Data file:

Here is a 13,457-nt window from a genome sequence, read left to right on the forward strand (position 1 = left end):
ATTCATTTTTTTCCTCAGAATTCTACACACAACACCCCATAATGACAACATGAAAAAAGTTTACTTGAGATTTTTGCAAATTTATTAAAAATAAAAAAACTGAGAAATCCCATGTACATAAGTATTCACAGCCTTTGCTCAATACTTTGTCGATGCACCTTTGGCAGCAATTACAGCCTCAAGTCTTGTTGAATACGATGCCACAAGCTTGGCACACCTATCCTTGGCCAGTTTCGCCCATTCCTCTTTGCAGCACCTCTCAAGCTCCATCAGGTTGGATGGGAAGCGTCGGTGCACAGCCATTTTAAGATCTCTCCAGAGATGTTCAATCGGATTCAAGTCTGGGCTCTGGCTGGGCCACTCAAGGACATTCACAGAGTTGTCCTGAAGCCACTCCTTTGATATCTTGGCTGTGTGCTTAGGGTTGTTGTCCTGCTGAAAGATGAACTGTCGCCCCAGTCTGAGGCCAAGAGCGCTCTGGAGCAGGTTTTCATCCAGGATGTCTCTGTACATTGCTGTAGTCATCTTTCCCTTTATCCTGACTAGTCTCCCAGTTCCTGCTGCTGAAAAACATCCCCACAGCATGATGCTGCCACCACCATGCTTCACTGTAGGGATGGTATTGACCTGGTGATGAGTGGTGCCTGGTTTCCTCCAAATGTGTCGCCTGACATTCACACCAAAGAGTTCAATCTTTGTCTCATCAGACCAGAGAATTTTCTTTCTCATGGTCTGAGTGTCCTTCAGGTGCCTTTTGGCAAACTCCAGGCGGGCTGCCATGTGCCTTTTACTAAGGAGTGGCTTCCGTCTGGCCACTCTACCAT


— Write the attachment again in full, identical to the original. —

Here is a 13,457-nt window from a genome sequence, read left to right on the forward strand (position 1 = left end):
ATTCATTTTTTTCCTCAGAATTCTACACACAACACCCCATAATGACAACATGAAAAAAGTTTACTTGAGATTTTTGCAAATTTATTAAAAATAAAAAAACTGAGAAATCCCATGTACATAAGTATTCACAGCCTTTGCTCAATACTTTGTCGATGCACCTTTGGCAGCAATTACAGCCTCAAGTCTTGTTGAATACGATGCCACAAGCTTGGCACACCTATCCTTGGCCAGTTTCGCCCATTCCTCTTTGCAGCACCTCTCAAGCTCCATCAGGTTGGATGGGAAGCGTCGGTGCACAGCCATTTTAAGATCTCTCCAGAGATGTTCAATCGGATTCAAGTCTGGGCTCTGGCTGGGCCACTCAAGGACATTCACAGAGTTGTCCTGAAGCCACTCCTTTGATATCTTGGCTGTGTGCTTAGGGTTGTTGTCCTGCTGAAAGATGAACTGTCGCCCCAGTCTGAGGCCAAGAGCGCTCTGGAGCAGGTTTTCATCCAGGATGTCTCTGTACATTGCTGTAGTCATCTTTCCCTTTATCCTGACTAGTCTCCCAGTTCCTGCTGCTGAAAAACATCCCCACAGCATGATGCTGCCACCACCATGCTTCACTGTAGGGATGGTATTGACCTGGTGATGAGTGGTGCCTGGTTTCCTCCAAATGTGTCGCCTGACATTCACACCAAAGAGTTCAATCTTTGTCTCATCAGACCAGAGAATTTTCTTTCTCATGGTCTGAGTGTCCTTCAGGTGCCTTTTGGCAAACTCCAGGCGGGCTGCCATGTGCCTTTTACTAAGGAGTGGCTTCCGTCTGGCCACTCTACCAT